Read GM CEO Dan Akerson’s letter on U.S. Treasury exit plan

December 19, 2012
Read GM CEO Dan Akerson’s letter on U.S. Treasury exit plan
GM Leaders,

Today, GM and the U.S. Treasury are putting in motion a plan that will begin to close the books on the extraordinary government assistance that saved the company and our industry.

It has never been far from my mind that taxpayers rightfully expected us to change the way we do business in exchange for a second chance. Like all of you, I have tried to honor their vote of confidence with hard work and a disciplined, long-term approach to the business.

As today’s news travels around the world, the question will be asked, “Did GM truly learn the lessons of the bankruptcy?” Our results show that we are changing the company so we never go down that path again.

Some of the lessons were financial, including how important it is to have a fortress balance sheet and a low break-even point. We have them today and we will protect them fiercely because they make it possible for us to reinvest about $8 billion in the business every year regardless of the economic cycle.

We also relearned how important strong relationships are with our suppliers, dealers, employees and the communities where we do business. As we invest around the globe, these partners are investing alongside us, fully confident that we will grow profitably together.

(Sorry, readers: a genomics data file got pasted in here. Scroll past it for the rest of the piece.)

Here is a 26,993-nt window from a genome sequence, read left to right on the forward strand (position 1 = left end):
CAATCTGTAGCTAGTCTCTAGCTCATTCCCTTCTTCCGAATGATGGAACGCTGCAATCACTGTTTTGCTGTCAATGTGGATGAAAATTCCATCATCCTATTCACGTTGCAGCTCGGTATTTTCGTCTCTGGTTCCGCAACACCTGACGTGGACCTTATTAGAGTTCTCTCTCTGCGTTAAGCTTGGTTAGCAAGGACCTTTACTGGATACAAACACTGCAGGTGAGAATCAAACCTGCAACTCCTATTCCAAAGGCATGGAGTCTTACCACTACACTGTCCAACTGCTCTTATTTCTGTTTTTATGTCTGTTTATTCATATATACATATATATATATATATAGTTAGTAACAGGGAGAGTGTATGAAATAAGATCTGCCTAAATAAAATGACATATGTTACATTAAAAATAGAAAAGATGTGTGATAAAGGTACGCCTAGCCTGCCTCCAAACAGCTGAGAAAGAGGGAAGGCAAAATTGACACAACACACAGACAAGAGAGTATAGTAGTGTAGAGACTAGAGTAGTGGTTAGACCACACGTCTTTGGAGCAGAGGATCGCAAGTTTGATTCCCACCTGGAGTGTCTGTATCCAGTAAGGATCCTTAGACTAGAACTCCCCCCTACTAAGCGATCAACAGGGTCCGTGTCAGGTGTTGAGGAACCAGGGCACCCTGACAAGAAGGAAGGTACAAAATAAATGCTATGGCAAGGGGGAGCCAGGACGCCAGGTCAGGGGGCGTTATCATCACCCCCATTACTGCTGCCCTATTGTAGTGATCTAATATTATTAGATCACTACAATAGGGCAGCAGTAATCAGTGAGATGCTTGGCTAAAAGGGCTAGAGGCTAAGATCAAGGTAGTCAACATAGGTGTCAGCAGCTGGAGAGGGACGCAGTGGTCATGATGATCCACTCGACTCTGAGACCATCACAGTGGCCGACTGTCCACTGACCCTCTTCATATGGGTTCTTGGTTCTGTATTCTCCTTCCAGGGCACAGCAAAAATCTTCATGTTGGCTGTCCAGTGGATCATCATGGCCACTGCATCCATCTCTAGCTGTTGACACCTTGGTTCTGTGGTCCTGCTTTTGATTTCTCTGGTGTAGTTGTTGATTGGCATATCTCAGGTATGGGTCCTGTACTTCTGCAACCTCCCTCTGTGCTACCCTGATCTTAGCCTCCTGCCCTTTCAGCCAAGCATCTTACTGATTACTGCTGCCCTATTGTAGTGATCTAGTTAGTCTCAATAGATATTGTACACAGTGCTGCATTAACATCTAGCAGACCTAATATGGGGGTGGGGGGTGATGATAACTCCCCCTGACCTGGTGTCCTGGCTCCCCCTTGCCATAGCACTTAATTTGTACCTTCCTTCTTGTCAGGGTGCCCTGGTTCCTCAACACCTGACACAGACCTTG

More than anything else, we are learning to be humble and to genuinely appreciate every customer. These traits are hallmarks of all great companies, and I’m proud of the way this team has redoubled its efforts to design vehicles that people love, deliver quality that endures and provide service that builds loyalty. Continued success on all of these fronts will help us achieve great things for our investors, and everyone else who relies on a strong and vibrant GM.

The first step in the sale of the U.S. government’s stake will be a stock buyback. We will purchase 200 million shares of GM common stock from the Treasury for $5.5 billion by the end of the year. This represents about 40 percent of the government’s stake, and we’re paying a premium of 7.9 percent for the shares. Over the next 12 to 15 months, the Treasury will execute a series of other transactions to sell down their remaining stake.

As we come to the end of this chapter in our history, I believe most people are glad that General Motors is on the move once again, thanks to the courage and foresight of Presidents Bush and Obama, and the Canadian government.

There are some who still question whether the rescue was the right thing to do. That’s to be expected — and it’s understandable. I believe we can regain their confidence over time by making GM even more successful than it is today. We have a lot of work ahead of us, but we’re well on our way, thanks to your commitment.

The next steps for us are clear: Stay disciplined financially and operationally, sharpen our focus on the customer and continue to play offense with new products. The better we do in each of these areas, the closer we’ll come to achieving our full potential and earning a place once again among the most admired and profitable companies in the world.



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